E Co. bites: How can logical frameworks be used as a tool for better project design?

23 January 2020, Category: All insights, E Co. bites, Tags: , , ,

Watch our bite-sized and easily digestible video series, sharing our insights and experiences of designing low-carbon, climate-resilient development projects, across the globe. We discuss the who, where, what, why and hows behind successfully obtaining funding from major donors, including the Green Climate Fund (GCF) and Global Environment Facility (GEF).


Speaker: Imelda Phadtare

Question: How can logical frameworks be used as a tool for better project design?

A logical framework is a methodological approach drafted during project development, and used for designing, implementing, monitoring and evaluating a project. It is typically presented as a table, with content focused on: the objective, outcomes, outputs and sometimes activities – these are the project results. For each result there is a corresponding indicator including baseline and target, a means of verification and finally assumptions.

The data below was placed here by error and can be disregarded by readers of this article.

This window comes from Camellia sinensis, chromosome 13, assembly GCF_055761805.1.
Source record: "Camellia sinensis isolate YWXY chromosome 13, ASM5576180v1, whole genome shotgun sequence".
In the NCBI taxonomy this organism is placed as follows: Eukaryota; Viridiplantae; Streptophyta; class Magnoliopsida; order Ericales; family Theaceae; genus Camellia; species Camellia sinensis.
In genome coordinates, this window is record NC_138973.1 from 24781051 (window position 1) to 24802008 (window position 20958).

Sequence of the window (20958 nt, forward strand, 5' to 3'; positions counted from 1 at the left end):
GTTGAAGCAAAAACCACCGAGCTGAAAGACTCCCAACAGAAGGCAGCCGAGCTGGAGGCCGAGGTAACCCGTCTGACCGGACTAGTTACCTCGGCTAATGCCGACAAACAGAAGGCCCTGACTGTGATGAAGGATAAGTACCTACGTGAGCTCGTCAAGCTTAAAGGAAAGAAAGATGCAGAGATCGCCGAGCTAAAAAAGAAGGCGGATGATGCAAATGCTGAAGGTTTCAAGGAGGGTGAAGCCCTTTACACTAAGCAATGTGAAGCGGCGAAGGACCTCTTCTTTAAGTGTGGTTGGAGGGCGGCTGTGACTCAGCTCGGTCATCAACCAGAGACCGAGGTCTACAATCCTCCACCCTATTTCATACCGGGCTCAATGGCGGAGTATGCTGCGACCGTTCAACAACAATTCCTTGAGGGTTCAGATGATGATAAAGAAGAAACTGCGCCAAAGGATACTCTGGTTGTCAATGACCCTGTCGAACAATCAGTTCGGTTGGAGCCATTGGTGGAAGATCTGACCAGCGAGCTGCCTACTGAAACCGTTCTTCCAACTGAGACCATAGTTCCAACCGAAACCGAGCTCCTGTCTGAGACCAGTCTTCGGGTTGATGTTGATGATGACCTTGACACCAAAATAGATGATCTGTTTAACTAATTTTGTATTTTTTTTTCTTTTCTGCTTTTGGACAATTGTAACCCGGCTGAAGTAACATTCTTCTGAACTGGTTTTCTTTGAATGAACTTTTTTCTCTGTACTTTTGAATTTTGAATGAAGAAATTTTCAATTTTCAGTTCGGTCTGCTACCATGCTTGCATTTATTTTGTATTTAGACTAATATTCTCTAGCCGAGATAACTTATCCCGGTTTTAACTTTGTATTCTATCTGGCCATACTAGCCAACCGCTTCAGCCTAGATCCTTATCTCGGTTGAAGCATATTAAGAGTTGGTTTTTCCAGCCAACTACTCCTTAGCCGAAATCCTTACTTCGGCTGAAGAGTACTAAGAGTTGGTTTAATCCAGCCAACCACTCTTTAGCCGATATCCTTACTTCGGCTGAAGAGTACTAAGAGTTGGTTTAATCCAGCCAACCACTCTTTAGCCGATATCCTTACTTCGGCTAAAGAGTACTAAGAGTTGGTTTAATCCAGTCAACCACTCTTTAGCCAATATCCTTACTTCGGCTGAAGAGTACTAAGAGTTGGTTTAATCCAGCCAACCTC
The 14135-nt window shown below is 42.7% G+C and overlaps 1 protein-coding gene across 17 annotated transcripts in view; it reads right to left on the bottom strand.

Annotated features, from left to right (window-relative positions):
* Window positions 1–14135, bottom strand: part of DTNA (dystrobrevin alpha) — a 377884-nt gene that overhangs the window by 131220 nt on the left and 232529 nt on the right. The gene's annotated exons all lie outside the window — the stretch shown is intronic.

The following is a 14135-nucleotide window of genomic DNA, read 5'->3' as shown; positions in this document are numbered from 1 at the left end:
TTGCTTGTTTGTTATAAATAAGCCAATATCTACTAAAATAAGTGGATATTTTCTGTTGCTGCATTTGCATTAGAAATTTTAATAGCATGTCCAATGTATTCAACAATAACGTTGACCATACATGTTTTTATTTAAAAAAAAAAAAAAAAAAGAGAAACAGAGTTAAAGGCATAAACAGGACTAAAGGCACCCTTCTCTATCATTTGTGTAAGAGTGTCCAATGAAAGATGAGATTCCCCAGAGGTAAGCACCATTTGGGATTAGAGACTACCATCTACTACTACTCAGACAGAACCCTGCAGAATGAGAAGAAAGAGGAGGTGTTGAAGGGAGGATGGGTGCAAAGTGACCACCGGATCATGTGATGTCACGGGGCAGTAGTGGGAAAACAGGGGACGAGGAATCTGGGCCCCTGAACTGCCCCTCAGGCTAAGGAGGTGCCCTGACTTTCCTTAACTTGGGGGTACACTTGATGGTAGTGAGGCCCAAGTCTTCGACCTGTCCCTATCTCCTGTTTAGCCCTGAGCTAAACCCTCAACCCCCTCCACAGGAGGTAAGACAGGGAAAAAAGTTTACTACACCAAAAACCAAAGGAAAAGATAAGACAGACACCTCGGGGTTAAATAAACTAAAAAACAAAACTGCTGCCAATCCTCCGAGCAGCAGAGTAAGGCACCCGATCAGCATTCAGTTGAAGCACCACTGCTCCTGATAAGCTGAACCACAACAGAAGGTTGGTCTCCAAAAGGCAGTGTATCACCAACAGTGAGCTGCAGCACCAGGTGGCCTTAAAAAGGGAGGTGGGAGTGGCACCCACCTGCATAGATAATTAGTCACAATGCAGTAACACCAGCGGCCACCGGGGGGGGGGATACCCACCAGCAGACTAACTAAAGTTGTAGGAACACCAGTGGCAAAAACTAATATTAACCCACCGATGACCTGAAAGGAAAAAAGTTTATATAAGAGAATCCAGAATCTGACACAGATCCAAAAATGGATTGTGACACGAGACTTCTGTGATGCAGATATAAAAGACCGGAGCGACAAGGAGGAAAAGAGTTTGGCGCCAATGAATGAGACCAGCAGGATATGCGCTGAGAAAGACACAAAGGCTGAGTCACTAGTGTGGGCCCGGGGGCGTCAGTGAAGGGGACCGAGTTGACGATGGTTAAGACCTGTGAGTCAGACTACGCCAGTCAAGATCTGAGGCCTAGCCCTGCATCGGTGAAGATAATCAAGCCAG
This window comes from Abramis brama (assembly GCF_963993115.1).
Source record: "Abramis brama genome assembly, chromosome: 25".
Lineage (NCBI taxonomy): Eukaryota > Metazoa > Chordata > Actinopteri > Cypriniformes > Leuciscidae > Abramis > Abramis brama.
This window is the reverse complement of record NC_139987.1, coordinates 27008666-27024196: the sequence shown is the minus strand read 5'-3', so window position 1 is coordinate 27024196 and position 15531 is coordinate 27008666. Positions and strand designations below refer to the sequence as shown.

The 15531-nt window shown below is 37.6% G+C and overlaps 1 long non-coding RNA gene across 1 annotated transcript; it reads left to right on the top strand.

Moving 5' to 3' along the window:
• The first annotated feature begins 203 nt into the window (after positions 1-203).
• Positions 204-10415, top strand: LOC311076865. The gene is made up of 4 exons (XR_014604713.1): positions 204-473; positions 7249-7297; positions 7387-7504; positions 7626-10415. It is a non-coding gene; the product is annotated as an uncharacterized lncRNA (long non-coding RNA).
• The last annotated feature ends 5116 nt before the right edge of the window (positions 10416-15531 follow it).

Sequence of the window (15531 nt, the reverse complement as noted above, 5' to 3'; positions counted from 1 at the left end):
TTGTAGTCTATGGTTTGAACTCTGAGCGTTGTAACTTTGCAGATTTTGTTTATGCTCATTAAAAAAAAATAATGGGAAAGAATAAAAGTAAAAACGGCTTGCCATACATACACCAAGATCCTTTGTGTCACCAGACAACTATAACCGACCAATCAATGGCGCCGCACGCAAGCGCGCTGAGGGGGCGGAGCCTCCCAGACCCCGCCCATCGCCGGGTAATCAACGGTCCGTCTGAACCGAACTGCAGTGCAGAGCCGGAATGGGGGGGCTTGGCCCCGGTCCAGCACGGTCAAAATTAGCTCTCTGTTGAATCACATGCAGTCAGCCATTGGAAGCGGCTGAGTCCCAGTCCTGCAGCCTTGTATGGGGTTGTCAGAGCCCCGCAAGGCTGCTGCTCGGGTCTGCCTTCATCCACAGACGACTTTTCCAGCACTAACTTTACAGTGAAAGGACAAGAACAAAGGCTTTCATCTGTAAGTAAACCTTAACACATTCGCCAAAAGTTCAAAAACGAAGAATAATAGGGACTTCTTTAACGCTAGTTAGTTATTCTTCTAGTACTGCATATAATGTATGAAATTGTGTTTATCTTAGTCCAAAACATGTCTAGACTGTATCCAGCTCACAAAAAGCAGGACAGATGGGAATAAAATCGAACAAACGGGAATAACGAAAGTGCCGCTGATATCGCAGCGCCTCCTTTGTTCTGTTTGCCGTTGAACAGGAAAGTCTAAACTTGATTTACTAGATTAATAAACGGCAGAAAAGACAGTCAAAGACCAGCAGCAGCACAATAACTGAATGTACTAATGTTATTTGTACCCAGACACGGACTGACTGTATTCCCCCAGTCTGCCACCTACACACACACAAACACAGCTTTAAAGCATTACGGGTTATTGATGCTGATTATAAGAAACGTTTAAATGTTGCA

Logical frameworks basically provide a roadmap for the project team, helping to show exactly what the project is delivering, what to monitor in terms of that delivery and what assumptions have been made about the deliverables during project design. We use logical frameworks as a tool for improving project design. If the logical structure has been designed well, then logically the results should be met, as long as the assumptions hold true.

On the other hand, if the logical structure has been designed without fully understanding context, challenges or posibilites, then there is a gap in meeting the objective. Critically reviewing a logical framework means you are examining the most basic building blocks to determine if its relationship to the other building blocks is direct and reinforcing.

If the analysis shows this not the be the case, then course correction of activities through redesign is possible and should ultimately result in a logic woven through the project from its most basic building block, to the objective.

In our view, logical frameworks, are useful to help design and explain the logical structure of the proposed project. However, real life systems can never be explained fully through a simple framework like this. Theories of Change sometimes try to represent this more complex system better, but even they are not perfect.

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